The traveler’s tongue

 

In keeping with the cultural crossroads nature of Belgium, the country is divided into three regions: the metropolitan area around Brussels, the northern half of the country known as Flanders, and the southern half known as Wallonia. There is not one official language in Belgium; there are three: Dutch, French, and German. Furthermore, each of these languages is not official everywhere, but official in their respective regions.

 

In Flanders, the official language is Dutch. In most of Wallonia, the official language is French, but in parts of Wallonia, particularly along its southern and eastern borders with Luxembourg and Germany, the official language is German. In Brussels, the official languages are both Dutch and French, although the language of business is French.

 

Here’s where it gets complicated. The language spoken in a particular area is a thorny issue among Belgians. Speaking the wrong language in an area is considered highly offensive. Thus, if you speak Dutch in Wallonia, you will probably rub people the wrong way and vice versa in Flanders. Each region takes its cultural identity quite seriously.

 

English has been taught in school recently, so that many younger generation Belgians speak it. In fact, in Flanders and Brussels, English speaking is not uncommon, and most people who approach you there will likely do so in English until you switch languages. However, in Wallonia, even though younger people have studied English, they speak French as a point of pride.

 

In keeping with this sensitivity towards their cultural identity, Belgians also do not like emphasis being placed on their membership in the EU. They identify themselves regionally first, as Belgians second, and, in a distant third, as Europeans. One final point of etiquette is to avoid talk about religion, money, or politics. This is not to say that Belgians are by nature prickly. They tend to be rather friendly, albeit often shy. Remain sensitive to their cultural identity and you will do fine relating to them.

 

Things to do and see

 

In the movie In Bruges, Colin Farrell constantly bemoans that Bruges, a beautiful town that’s wall to wall medieval architecture, is a hellish place, and Belgium has had the undeserved reputation for being a boring place. Nothing could be more inaccurate. Belgium offers numerous attractions to highlight your vacation.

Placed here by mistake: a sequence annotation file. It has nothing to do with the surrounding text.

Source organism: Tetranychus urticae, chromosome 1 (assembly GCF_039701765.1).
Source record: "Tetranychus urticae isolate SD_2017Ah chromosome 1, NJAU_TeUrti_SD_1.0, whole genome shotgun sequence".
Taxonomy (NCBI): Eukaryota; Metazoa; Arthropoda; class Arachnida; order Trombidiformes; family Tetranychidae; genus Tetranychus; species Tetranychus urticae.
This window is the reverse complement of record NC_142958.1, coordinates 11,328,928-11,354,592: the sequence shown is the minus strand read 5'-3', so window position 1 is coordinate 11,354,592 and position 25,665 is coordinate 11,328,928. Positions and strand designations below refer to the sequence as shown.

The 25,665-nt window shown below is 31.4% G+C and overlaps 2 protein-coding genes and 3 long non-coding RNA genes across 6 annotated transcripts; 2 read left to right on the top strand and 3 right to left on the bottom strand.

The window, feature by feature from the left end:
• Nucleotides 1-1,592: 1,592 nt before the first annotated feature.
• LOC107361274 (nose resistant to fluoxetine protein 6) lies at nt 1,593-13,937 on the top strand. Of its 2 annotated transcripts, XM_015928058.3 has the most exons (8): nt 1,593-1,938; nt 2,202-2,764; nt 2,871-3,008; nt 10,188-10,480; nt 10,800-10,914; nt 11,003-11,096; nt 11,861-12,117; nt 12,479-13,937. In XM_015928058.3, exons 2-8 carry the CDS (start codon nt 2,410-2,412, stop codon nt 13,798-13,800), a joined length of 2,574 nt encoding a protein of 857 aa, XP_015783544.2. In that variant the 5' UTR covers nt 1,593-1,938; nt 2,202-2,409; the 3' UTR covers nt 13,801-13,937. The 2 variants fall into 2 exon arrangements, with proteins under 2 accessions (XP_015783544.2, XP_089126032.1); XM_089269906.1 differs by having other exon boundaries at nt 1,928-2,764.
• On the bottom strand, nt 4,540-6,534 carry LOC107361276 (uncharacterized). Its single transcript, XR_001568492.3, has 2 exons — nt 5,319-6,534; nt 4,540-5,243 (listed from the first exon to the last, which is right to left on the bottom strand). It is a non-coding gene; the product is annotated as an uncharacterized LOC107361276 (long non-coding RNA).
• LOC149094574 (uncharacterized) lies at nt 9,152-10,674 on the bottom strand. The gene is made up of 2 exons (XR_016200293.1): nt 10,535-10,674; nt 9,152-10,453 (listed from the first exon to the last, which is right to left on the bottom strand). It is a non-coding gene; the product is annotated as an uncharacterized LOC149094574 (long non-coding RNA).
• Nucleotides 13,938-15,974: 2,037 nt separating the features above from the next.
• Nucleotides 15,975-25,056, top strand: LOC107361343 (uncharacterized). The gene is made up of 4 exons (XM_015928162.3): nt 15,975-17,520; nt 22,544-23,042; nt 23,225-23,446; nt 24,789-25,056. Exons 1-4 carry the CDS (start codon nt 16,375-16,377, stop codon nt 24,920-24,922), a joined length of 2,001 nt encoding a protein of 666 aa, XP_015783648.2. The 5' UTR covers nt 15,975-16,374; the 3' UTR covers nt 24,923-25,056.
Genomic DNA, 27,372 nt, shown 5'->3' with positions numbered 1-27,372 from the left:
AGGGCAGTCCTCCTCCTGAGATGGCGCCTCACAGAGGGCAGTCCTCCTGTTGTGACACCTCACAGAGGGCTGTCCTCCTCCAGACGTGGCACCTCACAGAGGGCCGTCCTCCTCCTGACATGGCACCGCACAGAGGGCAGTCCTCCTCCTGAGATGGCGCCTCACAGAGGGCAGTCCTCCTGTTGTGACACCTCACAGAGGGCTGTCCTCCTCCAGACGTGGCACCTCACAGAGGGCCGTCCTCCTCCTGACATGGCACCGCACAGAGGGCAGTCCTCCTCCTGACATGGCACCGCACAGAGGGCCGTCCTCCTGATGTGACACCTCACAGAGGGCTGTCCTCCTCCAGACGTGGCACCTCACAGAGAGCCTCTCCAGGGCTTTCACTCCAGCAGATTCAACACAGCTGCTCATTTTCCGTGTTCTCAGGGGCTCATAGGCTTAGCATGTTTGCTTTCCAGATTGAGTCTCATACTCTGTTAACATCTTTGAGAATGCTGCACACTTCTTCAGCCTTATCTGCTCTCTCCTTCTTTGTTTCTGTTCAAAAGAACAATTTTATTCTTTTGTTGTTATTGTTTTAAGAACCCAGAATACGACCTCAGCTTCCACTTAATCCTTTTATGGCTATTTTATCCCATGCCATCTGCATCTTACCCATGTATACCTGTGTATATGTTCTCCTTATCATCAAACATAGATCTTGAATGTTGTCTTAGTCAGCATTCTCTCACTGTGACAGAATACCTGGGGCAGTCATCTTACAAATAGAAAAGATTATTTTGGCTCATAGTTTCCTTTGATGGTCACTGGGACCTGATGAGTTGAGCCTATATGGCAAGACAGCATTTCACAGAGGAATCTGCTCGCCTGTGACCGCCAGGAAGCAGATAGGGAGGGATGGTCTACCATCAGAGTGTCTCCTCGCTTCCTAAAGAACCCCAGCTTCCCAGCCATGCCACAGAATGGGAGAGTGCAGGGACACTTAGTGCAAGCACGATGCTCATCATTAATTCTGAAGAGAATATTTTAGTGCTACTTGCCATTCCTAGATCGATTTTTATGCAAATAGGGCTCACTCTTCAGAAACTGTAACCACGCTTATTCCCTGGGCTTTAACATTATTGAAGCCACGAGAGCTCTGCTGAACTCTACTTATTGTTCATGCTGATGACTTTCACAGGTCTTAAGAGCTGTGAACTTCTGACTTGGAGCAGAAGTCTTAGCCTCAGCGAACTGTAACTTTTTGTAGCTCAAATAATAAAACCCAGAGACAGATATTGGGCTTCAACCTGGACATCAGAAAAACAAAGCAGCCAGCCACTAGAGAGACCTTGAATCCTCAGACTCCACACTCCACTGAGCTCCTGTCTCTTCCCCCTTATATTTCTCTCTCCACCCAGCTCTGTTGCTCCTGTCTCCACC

• Sample the frites, chocolate, waffles, and beer. Belgium, not France, is the inventor of French fries, and there’s no beating the original. If you do not like mayonnaise, make sure you let your vendor know because it’s the condiment of choice. Belgian beer is world famous and there are numerous Abbeys that specialize in amazing beers. You can even sign up for the Belgian Beer Tour to sample many of them without having to worry about driving yourself. Chocolate and waffles are two other delights for which the Belgians are famous.
  • Visit a museum (or many museums). Brussels has over 80 different museums itself, ranging from fine art museums such as the Magritte museum to a museum for comic books. The Belgians, incidentally, are very big on comic books and have brought us many famous comic book characters including Asterix the Gaul and Tintin. Since Belgium was the sight of many great battles from the Napoleonic Wars to WWI and WWII, there are numerous commemorative museums for these throughout the country.
  • Visit Waterloo. The fabled sight of Napoleon’s great defeat features a memorial statue of a lion that looks towards France and the Wellington Museum.
  • Hike the Ardennes Forest. Not only are the hiking trails excellent, but there are also resorts for skiing both downhill and cross country, as well as numerous places to sample more exotic meats such as venison and wild boar.
  • Explore the caves of Wallonia. If your idea of a vacation veers towards the adventurous side, the many caves in Wallonia can scratch that itch. You will have to purchase insurance and rent equipment (ropes and a headlamp), or bring your own. If you are new to caving, there are opportunities to get in on the ground floor (literally) with lessons and groups to help you gain experience.
  • Castles, castles, castles! There are approximately 3000 castles in Belgium, more per square mile than anywhere else. Jehay Castle in Liège and Ravenhof Castle in Torhout are two highlights.
  • Wander through the Labyrinth of Durbuy. Located in Ardennes, this maze of tall, sculpted hedges is a great place to wander and if you make it to the center, there’s a bar where you can toast your success.
  • Visit the fountain of Mannenkin Pis and Jeanneken Pis in Brussels. This famous fountain is an odd but popular attraction that features sculptures of a young boy and young girl filling up the water in the fountain in a strange and shocking manner.

 

These are just some of the many attractions waiting for you in Belgium. Enjoy a vacation that’s anything but boring.